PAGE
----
Synthetic data has frequently been used for a range of computer vision tasks, such as object identification, scene comprehension, eye tracking, hand tracking, and complete body analysis. However, the development of full-face synthetics for face-related machine learning has been substantially hindered by the difficulty of modeling the human skull. Although realistic digital humans have been produced for films and video games, each character typically requires much artistic time. Because of this, the synthesis of facial training data in literature has been accompanied by simplifications or a focus on specific facial features, like the area around the eyes or the hockey mask.
Due to the disparity in distributions between actual and artificial face data, generalization is difficult due to the domain gap. Because of this, it is believed that synthetic data cannot wholly replace real data for jobs that must be performed in the field. Domain adaptation and adversarial domain training, where models are urged to ignore domain differences, have been the essential methods to close this domain gap.
Procedural sampling can generate and render innovative 3D faces at random without human assistance. The technology does this by overcoming a significant scaling limitation in the methods used by the Visual Effects (VFX) industry to synthesize lifelike individuals. By creating synthetic looks with unparalleled realism, Wood et al. aimed to directly address the issue by minimizing the domain gap at the source. Their approach procedurally blends a parametric 3D face model with a vast collection of excellently crafted elements from artists, such as textures, hair, and apparel.
Machine learning algorithms trained on the synthetic data for landmark localization and face parsing achieved performance on par with the state-of-the-art without employing a single genuine image. However, one drawback of this technique is the absence of dynamic, expression-dependent wrinkles. In this paper, they provide an easy-to-use but efficient plan for implementing expression-based wrinkles. The method creates textures only from neutral-expression scans, which stay static during all expression-related deformations of the underlying face geometry.
Their main goal is to use high-resolution scans of posed faces to extract intricate wrinkling effects for identification. To store these potential wrinkles, they create wrinkle maps for albedo and displacement textures. They mix the crease and neutral surfaces during synthesis for any expression other than those depicted in the source scans, utilizing the tension in the face mesh to create dynamic wrinkling effects.
Animations are also a part of the Supplementary Material. Early VFX techniques initially utilized wrinkle maps to describe artist-defined bumps or normal maps for imitating dynamic wrinkles. These strategies, however, have three flaws. First, the shadows and silhouettes, essential for face-related tasks like landmark localization, are unaltered and imitate changes in underlying geometry. Second, neither the approaches impact the diffuse textures nor the albedo. Scale is the last and most significant flaw.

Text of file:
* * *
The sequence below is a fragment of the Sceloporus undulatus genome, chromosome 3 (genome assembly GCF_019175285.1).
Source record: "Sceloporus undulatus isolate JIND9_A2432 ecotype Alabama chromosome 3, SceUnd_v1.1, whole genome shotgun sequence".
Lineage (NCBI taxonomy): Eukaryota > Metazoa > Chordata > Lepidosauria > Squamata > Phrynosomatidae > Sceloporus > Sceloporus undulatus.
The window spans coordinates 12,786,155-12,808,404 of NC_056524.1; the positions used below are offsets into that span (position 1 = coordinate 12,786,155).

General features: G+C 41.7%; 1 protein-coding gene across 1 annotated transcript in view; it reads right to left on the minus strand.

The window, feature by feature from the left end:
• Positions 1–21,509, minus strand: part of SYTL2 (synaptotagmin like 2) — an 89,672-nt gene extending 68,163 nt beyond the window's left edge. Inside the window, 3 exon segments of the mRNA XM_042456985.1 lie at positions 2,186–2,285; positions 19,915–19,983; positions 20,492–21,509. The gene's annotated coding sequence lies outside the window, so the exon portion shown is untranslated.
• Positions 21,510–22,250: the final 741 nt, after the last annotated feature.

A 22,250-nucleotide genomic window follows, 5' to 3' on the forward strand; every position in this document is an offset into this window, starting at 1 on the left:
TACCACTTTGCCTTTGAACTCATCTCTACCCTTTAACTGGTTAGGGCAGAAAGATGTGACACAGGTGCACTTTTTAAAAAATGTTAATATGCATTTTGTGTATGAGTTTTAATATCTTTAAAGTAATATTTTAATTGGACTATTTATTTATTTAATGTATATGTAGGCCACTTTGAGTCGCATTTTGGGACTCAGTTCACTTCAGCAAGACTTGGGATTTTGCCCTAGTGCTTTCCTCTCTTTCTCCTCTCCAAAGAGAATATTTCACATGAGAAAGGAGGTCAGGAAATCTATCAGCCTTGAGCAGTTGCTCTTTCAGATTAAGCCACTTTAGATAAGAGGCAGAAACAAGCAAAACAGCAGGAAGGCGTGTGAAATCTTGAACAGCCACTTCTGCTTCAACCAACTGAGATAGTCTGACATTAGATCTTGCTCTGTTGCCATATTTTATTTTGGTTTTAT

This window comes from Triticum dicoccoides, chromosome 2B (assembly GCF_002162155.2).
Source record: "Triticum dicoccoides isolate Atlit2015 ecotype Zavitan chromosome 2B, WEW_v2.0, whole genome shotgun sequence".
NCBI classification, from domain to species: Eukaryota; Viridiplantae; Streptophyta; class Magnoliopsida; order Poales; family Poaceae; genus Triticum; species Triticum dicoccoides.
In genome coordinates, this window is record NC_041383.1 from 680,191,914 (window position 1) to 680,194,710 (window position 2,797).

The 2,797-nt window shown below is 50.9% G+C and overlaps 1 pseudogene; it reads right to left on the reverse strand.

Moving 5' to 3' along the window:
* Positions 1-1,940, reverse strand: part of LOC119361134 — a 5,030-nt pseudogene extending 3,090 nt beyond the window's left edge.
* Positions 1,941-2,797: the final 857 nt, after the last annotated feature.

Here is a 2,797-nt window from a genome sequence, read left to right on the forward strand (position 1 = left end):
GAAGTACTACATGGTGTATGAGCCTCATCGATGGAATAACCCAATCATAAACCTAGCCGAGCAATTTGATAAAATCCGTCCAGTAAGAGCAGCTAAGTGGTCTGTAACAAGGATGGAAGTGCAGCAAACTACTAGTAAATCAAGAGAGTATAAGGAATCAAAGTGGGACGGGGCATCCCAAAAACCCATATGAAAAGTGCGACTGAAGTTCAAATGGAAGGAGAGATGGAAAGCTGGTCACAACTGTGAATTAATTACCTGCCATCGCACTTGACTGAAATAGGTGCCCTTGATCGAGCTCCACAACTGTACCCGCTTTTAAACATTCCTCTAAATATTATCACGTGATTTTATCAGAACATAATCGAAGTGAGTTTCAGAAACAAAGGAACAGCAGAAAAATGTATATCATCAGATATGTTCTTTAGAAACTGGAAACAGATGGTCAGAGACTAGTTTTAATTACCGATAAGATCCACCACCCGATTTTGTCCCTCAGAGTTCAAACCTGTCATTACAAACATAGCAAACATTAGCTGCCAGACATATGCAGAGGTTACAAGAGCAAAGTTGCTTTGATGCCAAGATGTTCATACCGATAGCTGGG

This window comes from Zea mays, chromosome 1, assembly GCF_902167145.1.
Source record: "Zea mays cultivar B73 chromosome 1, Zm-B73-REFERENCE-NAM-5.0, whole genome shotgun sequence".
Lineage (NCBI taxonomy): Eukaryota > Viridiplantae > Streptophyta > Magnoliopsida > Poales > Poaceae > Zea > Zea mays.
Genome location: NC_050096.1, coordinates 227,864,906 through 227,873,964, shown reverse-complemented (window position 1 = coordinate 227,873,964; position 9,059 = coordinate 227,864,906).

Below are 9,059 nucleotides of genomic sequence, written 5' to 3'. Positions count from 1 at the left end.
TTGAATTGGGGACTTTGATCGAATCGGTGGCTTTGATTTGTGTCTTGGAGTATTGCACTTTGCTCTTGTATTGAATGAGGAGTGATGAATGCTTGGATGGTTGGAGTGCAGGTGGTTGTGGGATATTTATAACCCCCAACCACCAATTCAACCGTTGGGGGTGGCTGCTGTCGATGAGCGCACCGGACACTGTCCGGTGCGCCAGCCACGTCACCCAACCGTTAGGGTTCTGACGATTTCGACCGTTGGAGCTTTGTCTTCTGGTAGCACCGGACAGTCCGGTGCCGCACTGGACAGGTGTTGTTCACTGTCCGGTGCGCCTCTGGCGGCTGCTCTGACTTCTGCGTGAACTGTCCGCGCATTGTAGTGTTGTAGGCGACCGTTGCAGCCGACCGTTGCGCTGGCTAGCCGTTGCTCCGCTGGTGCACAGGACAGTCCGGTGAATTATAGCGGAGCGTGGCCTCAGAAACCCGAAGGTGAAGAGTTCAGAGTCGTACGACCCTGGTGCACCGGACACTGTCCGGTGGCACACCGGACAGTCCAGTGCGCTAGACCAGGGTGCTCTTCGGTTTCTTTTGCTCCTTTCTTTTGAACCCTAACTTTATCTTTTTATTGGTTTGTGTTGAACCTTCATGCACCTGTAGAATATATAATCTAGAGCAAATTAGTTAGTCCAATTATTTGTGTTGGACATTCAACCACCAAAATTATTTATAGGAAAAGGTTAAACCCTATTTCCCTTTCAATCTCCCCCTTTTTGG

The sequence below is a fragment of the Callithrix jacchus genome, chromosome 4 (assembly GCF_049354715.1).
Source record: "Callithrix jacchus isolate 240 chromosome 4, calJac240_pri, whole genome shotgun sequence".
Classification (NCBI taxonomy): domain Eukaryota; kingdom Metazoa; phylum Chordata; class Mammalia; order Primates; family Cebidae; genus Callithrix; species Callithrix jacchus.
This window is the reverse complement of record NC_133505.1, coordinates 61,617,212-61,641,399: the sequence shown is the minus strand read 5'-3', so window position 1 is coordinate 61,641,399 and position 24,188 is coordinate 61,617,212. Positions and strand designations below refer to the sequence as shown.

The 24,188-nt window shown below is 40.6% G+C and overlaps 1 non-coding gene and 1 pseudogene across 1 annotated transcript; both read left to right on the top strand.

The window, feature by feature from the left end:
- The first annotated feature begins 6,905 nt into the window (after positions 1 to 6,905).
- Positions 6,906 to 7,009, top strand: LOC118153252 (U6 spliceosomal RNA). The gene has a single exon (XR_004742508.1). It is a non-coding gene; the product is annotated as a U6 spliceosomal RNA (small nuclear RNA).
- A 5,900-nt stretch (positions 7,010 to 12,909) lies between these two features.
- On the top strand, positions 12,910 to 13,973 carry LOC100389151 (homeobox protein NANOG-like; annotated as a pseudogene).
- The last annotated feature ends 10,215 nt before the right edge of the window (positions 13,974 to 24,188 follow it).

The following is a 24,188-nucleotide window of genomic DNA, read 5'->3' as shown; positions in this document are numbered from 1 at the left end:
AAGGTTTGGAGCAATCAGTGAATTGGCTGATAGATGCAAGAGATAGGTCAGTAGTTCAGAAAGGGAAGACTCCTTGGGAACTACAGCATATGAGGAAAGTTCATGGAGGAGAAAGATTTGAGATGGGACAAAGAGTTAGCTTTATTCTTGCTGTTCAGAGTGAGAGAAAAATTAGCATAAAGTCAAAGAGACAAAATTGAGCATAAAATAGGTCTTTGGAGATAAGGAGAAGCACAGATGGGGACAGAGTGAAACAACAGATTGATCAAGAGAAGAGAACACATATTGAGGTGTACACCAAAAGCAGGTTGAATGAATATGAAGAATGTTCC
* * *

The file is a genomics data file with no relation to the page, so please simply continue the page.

The techniques involve manually creating wrinkle maps and masks for each character’s blendshape. In contrast, their automated mesh-tension-driven approach incorporates genuine wrinkles for albedo and displacement textures from scans and organically grows with the number of identities and expressions. Additionally, they manage identities without expression scans by copying believable wrinkles from the most comparable neutral textures.
They make the following specific contributions to further the development of synthetics for face-related tasks:
- A readily scalable system with growing identities and expressions for dynamic, expression-based wrinkles.
- An empirical comparison of surface-normal estimation and face key point localization performance vs. the SOTA synthetics system.
- New assessment measures and data for locating critical points in the area of the eye where wrinkles are significant for learning activities
This Article is written as a research summary article by Marktechpost Staff based on the research paper 'Mesh-Tension Driven Expression-Based Wrinkles for Synthetic Faces'. All Credit For This Research Goes To Researchers on This Project. Check out the paper and project.
Please Don't Forget To Join Our ML Subreddit
Aneesh Tickoo is a consulting intern at MarktechPost. He is currently pursuing his undergraduate degree in Data Science and Artificial Intelligence from the Indian Institute of Technology(IIT), Bhilai. He spends most of his time working on projects aimed at harnessing the power of machine learning. His research interest is image processing and is passionate about building solutions around it. He loves to connect with people and collaborate on interesting projects.